There’s little doubt that South Africa’s bowling attack could do with a bit more oomph. In Pakistan at the moment that would mean a second spinner with genuine zip and penetration but in the rest of the world it means more pace.
Mfuneko Ngam, Garnett Kruger…actually, there are a few possibilities but none that have proven themselves to be reliable and fit. No hang on, that’s not right. What about Mornantau Hayward?
His first year of a two-year county contract with Worcestershire infamously ruled him out of selection for South Africa’s tour of England and the game’s administrators at UCB headquarters could only wonder at the decision on an apparently loyal South African to end his international career at the age of 26.
But there were plenty of people determined to undo the unhelpful influence of Kepler Wessels (who encouraged Hayward to sign for Worcestershire) and despite the fractious relationship Hayward had created with selectors, chief executives and fellow players, there was hope that the awkward boy from Uitenhage could be rehabilitated into the national set-up.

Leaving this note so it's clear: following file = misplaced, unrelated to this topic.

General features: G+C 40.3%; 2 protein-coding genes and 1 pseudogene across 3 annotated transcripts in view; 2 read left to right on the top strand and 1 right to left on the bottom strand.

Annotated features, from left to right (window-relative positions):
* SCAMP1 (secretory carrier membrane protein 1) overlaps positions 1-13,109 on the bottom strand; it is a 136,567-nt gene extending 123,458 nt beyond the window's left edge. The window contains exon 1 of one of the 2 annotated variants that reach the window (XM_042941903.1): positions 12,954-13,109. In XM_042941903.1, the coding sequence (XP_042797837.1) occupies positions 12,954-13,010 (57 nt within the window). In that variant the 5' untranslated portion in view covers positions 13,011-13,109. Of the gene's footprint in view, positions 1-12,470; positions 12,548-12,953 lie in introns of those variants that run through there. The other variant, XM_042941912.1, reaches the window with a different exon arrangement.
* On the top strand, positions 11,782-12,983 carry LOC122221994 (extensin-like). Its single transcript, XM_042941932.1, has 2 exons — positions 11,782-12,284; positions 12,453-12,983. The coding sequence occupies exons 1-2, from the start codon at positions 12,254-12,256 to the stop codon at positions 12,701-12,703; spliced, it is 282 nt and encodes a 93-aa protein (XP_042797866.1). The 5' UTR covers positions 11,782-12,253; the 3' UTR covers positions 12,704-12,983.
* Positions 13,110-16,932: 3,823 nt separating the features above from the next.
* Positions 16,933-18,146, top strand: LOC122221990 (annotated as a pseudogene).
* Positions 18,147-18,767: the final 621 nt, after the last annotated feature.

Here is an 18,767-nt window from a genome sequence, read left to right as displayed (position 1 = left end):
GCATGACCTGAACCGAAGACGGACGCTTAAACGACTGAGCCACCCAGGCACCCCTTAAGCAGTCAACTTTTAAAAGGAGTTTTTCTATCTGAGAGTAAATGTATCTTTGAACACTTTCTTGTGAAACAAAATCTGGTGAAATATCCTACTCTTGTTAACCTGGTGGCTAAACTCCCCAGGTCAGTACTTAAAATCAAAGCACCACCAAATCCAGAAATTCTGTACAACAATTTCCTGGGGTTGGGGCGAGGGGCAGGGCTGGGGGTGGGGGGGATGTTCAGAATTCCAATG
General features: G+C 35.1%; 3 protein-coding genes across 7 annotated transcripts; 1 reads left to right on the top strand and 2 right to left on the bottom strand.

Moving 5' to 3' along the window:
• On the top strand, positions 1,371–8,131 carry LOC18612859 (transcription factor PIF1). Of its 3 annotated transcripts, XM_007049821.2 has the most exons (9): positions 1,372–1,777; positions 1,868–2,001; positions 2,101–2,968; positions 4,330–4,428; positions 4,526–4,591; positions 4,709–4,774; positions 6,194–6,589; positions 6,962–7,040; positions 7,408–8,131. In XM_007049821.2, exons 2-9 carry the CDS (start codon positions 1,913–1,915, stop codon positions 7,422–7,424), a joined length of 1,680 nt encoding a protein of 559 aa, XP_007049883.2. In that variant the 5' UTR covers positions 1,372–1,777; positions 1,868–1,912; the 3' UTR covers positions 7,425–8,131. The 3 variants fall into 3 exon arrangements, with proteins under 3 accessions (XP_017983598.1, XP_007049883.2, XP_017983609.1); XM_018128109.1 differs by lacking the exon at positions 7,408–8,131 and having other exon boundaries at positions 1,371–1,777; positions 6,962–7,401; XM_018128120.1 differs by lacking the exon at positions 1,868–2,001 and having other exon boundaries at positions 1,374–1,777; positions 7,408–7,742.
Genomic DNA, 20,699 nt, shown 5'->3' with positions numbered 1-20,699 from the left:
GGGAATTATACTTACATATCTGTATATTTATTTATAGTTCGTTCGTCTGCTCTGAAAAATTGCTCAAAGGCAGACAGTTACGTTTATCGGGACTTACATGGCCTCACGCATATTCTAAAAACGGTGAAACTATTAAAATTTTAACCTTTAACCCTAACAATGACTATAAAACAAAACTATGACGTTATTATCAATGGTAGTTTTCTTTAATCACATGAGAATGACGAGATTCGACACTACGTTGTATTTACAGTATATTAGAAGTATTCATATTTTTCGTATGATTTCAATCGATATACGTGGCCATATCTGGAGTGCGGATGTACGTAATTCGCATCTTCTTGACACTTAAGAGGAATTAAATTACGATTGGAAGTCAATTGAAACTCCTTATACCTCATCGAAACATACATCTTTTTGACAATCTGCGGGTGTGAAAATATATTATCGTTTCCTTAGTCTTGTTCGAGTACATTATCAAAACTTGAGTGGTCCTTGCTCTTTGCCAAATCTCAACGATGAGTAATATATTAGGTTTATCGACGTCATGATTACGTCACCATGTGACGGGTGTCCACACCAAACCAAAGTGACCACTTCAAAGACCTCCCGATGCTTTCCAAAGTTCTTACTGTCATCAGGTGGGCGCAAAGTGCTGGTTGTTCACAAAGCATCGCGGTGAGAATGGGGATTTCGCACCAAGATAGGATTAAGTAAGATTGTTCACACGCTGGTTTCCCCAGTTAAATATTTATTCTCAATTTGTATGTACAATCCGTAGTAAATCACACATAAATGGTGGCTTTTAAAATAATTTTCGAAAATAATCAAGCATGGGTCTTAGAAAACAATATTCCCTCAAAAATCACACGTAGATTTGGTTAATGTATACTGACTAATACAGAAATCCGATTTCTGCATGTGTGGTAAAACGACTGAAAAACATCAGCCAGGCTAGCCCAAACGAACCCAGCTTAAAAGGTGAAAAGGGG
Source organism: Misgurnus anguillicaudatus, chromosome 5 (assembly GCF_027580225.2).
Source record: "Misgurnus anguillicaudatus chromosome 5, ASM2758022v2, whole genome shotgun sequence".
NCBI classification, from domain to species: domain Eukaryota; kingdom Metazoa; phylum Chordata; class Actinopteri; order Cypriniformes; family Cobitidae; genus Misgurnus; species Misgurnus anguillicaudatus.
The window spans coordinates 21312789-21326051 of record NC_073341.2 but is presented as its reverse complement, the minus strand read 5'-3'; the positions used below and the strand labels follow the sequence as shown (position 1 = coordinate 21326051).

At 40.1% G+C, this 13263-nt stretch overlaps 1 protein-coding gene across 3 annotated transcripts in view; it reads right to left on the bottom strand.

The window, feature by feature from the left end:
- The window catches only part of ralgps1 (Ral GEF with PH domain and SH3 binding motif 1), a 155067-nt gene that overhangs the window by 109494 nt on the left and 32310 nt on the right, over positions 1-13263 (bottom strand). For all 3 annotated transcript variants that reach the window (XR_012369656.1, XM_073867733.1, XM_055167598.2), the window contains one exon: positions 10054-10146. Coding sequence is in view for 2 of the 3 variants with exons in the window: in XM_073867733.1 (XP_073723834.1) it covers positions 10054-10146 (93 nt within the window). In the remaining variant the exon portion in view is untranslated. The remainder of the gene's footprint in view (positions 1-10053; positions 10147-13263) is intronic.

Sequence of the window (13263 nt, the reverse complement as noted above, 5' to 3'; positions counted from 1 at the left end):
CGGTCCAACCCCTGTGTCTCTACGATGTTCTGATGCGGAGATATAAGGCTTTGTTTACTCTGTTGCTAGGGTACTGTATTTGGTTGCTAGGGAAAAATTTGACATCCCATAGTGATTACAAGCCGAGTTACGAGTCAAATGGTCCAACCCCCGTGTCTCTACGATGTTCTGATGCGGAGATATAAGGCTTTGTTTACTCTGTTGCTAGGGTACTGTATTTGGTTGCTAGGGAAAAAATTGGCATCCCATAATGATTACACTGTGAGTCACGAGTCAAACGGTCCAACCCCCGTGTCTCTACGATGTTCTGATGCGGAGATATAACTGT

After all, there was nothing wrong with his form in England as 70+ Championship wickets and promotion, as champions, from the second to the first division would indicate.
So it was interesting to hear the other day that Hayward had “made himself available” for the national team once again, deciding not to take up the option of a lucrative second year in England. Interestingly, Worcester locals had a different version of things when contacted recently.
“He was sacked – nobody wanted him around any more, under any circumstances,” a local journalist told me. “He just didn’t seem to give a shit about anyone but himself. He never made an effort to get on with his team mates or the fans.”
Never believe a journalist, of course. Ha ha.
So I contacted a Worcestershire player to find out the truth. He said “I’ll tell you a story. We were in the middle of a championship match and Nantie was getting carted. So he thought he’d be clever and started slagging the captain off in Afrikaans. He was calling him every name under the sun, with Andrew Hall laughing away. Trouble is, Nantie doesn’t think too much because if he did he would have realised that Graeme Hick speaks fluent Afrikaans. It certainly wasn’t the captain being the twat.”
Seems South African cricket may have to wait a while longer before its fast bowling ranks are swelled with someone who might do the country and its reputation proud.
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